What does this mean in regard to Israeli air defenses?

The IDF official strategy published in 2015 by former Chief of Staff Lt. Gen. Gadi Eizenkot stated that defending the civilian and military home fronts from projectile fire, alongside the protection of Israel’s continuous offensive capability will form the objectives of air defenses – but not in that order.

The priorities of air defenses will instead be ordered as follows:

Enabling the functionality of core military capabilities, including those in the home front (for example: air bases).

Defending vital national infrastructure and state institutions to ensure continuous state function.

Defending civilian population centers.

This order should also be communicated to the public, which is currently misled in its expectations by the high quality performance and protection afforded to it by Iron Dome during Gaza escalations.

During Operation Arrow and Shield, for example, from May 9 to 13 2023, Palestinian Islamic Jihad fired 1,469 rockets at Israel, of which 1,139 crossed into Israel (there were also 291 failed launches = 20% of all PIJ rockets).

Iron Dome intercepted more than 95% of rockets heading for built-up areas in Israel. David’s Sling intercepted two rockets, making its operational debut.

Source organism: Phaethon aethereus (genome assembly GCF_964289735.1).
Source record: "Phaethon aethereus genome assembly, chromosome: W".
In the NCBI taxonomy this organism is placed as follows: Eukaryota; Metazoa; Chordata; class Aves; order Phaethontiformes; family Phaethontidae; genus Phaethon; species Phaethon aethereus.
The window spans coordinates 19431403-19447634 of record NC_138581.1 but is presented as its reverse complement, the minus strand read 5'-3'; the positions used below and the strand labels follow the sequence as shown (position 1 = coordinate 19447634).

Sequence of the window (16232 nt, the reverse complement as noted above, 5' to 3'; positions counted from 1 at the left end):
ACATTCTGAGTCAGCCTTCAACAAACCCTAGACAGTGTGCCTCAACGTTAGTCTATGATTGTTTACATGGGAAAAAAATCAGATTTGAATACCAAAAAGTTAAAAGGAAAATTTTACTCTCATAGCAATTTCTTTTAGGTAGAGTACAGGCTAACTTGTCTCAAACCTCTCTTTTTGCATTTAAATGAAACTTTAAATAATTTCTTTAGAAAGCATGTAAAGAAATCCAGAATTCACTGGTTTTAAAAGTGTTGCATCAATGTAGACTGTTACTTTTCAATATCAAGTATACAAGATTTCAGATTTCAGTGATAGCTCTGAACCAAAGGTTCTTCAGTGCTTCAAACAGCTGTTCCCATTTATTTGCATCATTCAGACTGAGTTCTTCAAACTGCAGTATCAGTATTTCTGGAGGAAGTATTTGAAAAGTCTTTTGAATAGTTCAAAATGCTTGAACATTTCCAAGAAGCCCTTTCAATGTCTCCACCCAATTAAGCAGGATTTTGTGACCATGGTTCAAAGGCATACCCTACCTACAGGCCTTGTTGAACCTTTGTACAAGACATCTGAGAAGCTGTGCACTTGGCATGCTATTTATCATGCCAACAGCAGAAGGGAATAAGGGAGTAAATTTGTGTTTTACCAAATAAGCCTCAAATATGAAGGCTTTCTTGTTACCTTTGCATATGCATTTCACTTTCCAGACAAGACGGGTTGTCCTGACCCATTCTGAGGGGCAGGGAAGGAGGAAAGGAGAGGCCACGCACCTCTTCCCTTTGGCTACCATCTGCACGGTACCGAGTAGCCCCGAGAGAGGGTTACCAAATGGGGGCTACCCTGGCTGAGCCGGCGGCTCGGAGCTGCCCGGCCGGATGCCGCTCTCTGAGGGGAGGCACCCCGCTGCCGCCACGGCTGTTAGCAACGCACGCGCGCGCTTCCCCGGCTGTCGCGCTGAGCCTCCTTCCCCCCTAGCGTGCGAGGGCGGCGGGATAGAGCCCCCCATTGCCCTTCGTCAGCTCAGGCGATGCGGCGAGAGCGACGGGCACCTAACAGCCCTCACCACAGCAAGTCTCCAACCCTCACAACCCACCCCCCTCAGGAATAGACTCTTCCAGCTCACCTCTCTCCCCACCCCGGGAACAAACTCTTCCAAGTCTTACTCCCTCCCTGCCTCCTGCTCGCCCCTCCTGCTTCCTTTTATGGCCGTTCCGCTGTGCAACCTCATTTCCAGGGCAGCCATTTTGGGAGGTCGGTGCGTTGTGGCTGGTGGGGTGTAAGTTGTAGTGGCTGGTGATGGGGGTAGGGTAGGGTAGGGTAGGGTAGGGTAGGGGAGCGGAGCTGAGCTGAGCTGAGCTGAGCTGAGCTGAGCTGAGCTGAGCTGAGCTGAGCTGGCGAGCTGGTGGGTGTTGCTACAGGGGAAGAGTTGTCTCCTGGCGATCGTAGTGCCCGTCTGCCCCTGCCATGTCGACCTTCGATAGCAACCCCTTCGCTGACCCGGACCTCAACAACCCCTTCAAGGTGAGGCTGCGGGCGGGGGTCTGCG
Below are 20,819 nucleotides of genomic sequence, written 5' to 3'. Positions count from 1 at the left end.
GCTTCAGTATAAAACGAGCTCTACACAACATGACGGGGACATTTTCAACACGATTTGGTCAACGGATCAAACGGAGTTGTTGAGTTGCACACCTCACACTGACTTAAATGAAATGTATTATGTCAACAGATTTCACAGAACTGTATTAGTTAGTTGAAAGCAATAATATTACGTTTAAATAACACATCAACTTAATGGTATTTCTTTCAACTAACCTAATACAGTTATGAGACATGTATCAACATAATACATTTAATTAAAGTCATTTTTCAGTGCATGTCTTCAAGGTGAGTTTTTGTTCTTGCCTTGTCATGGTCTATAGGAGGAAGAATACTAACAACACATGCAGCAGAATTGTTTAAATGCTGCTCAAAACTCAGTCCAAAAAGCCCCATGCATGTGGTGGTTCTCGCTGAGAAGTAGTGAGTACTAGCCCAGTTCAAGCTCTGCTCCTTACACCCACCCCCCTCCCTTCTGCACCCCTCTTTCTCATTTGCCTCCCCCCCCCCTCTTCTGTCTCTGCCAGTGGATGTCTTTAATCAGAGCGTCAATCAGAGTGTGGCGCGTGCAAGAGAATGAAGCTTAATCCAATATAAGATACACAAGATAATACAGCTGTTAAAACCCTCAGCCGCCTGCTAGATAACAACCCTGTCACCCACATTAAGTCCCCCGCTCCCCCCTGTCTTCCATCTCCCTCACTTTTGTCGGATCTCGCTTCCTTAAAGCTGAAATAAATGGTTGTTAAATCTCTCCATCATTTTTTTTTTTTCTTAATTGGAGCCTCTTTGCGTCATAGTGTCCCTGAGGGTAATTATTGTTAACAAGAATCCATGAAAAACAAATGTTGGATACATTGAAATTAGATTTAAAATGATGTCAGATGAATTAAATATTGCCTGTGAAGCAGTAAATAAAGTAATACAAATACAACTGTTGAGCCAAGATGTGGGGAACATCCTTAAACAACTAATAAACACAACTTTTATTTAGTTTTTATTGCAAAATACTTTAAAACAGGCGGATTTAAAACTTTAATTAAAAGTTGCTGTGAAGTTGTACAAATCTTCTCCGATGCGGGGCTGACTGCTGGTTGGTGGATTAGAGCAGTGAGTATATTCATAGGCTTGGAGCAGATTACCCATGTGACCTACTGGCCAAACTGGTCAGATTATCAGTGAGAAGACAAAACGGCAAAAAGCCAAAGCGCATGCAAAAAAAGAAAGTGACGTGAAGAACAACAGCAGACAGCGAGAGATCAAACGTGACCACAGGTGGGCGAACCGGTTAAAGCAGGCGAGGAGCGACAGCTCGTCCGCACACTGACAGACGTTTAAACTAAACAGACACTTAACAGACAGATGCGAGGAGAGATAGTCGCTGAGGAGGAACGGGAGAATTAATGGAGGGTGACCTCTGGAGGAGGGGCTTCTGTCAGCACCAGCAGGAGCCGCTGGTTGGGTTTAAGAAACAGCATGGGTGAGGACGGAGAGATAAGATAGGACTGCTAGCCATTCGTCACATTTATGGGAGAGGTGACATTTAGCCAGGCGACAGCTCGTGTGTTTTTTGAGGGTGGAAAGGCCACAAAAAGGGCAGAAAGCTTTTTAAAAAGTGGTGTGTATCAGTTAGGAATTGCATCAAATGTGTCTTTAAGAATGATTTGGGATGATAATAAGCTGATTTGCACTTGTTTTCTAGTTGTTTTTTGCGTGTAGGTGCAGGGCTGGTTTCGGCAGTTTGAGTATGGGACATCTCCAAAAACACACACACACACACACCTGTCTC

In a future war with Hezbollah, and certainly in a multi-arena conflict, there will be a substantial reduction in active protection afforded to civilians, due to the priority list described above and the saturation of air defenses by masses of mortars, rockets, missiles, and UAVs.  

While Iron Dome, David’s Sling, Arrow 2, and Arrow 3 will combine to form a powerful shield in line with the priorities listed above, it will be a highly partial defense.

Civilians will have to rely on alerts and safe rooms too, especially in the North.

In addition, citizens should expect power cuts, communications cut offs, bank problems, and further disruptions to daily life.

The addition of precision firepower capabilities by Hezbollah means even more of a strain on Israeli air defense systems.

What about laser defenses?

In the near future, Israeli laser air defenses should be coming online. Rafael’s Iron Beam laser cannons will be installed within Iron Dome batteries,  and with a 10-kilometer range, they will create new interception abilities, letting Israel destroy rockets within enemy air space.

A separate program being led by Elbit involves airborne drones that will be able to shoot down rockets and other threats from above with lasers. This will take longer to develop, but in the future, the skies of Lebanon and Gaza could be flooded with anti-rocket UAVs.

Iran, for its part is working on hypersonic missiles, which fly as fast as ballistic missiles but maneuver unpredictably like fighter jets.  Yet Iranian hypersonics are still in a trial period, and Rafael is working on a solution. Iran already has very large arsenal of ballistic missiles, cruise missiles, and UAVs that are operationally ready in its arsenal, though all of these threats have counter-measures in the form of Israeli active air defenses.

In other words, the Middle Eastern arms race is in full swing. Due to Israel’s technological innovations, time appears to be on its side when it comes to air defenses, but any full-scale war in the near future will still result in unprecedented damage to its home front.

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Yaakov Lappin